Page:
The Serenity of the Golf Course


This week’s poem by Bert Leston Taylor was written about 90 years ago. Its title “Far from the M.C.” references a line in Thomas Gray’s poem “Elegy Written in a Country Churchyard.” Gray’s poem was parodied in two earlier posts.

Taylor, a revered Chicago Tribune columnist, often had one eye on Chicago politics and the other on golf. He was a good friend of “Chick” Evans. The contrast Taylor sketches in the poem between the tranquility of the golf course and rowdiness of politics refers of course to an earlier time. The golf course still offers the possibility of “ecstasy.” Maybe today’s politicians need to play more golf.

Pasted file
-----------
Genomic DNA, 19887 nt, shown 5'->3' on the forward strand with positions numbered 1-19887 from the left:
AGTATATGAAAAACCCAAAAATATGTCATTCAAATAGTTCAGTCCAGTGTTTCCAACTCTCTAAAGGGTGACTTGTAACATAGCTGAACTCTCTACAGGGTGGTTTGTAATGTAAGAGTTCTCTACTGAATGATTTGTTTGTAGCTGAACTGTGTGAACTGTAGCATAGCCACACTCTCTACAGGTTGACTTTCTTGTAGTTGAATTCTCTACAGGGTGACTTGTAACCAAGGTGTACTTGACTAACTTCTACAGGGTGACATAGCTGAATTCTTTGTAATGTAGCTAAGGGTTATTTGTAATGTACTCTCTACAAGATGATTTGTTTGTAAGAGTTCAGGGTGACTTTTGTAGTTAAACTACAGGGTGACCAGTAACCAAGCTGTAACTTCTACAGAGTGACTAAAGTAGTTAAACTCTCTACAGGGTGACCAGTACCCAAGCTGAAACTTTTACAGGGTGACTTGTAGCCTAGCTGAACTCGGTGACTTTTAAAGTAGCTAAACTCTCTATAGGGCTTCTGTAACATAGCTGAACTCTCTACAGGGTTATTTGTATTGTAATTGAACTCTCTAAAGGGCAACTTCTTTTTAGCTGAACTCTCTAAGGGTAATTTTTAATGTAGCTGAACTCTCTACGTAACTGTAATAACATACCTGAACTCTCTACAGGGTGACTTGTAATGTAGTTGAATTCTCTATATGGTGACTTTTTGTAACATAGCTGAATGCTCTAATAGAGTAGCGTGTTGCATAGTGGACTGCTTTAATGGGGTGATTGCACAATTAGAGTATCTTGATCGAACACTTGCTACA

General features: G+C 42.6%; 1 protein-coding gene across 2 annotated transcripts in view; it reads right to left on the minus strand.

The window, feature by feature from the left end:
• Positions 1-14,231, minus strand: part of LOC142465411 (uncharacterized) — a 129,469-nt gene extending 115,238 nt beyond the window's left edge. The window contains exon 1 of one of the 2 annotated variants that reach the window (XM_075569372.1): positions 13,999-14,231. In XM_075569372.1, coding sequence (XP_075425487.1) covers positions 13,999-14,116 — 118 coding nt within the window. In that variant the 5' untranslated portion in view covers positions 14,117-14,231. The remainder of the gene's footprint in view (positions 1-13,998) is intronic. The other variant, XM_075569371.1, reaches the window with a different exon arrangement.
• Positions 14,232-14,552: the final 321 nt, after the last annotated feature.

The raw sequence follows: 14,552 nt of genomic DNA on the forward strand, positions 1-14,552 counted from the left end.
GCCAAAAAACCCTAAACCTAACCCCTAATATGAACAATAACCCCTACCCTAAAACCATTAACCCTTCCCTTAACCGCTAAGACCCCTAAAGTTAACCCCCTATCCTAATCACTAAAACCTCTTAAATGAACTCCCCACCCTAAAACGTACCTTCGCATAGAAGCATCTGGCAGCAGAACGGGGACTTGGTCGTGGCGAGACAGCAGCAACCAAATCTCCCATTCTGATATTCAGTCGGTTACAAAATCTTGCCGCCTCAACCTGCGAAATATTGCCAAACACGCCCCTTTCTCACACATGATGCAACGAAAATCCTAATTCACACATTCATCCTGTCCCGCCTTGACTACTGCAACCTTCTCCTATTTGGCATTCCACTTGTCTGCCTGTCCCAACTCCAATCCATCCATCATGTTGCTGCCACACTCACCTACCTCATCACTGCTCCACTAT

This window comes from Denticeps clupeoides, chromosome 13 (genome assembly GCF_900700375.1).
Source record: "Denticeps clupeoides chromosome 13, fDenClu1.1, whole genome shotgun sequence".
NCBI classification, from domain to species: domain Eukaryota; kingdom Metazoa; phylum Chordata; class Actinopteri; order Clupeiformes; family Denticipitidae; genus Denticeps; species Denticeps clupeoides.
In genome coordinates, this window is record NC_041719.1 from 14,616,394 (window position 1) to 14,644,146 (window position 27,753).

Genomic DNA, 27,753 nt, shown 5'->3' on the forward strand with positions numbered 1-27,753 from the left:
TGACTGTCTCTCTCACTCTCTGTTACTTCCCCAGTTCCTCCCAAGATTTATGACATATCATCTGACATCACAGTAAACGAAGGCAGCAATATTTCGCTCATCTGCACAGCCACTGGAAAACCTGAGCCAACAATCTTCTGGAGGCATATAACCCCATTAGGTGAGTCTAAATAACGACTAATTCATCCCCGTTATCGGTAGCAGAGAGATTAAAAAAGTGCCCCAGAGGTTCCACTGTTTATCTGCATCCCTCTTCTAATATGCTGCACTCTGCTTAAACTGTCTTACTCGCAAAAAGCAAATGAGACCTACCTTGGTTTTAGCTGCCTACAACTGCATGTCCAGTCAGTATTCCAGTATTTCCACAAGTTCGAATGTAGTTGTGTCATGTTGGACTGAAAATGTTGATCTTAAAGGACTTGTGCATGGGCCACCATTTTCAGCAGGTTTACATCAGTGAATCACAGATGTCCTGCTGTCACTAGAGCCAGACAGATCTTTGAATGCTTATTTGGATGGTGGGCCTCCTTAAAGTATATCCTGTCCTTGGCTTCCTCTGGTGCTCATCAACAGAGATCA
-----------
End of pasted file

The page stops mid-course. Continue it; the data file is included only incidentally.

The Thrasher, on a leafless bough
High in a maple tree,
Pours forth, as only he knows how,
A song of ecstasy.

The sunbeams thro’ the branches sift
Upon the putting green,
Aloft the fleecy cloudlets drift,
The morning is serene.

In town strong men are in the heat
Of party politics;
The air is filled with “Lie” and “Cheat,”
And other verbal tricks.

The thrasher sings for song’s own sake;
I share his ecstasy.
I have a longish putt to make,
And hole it for a three.

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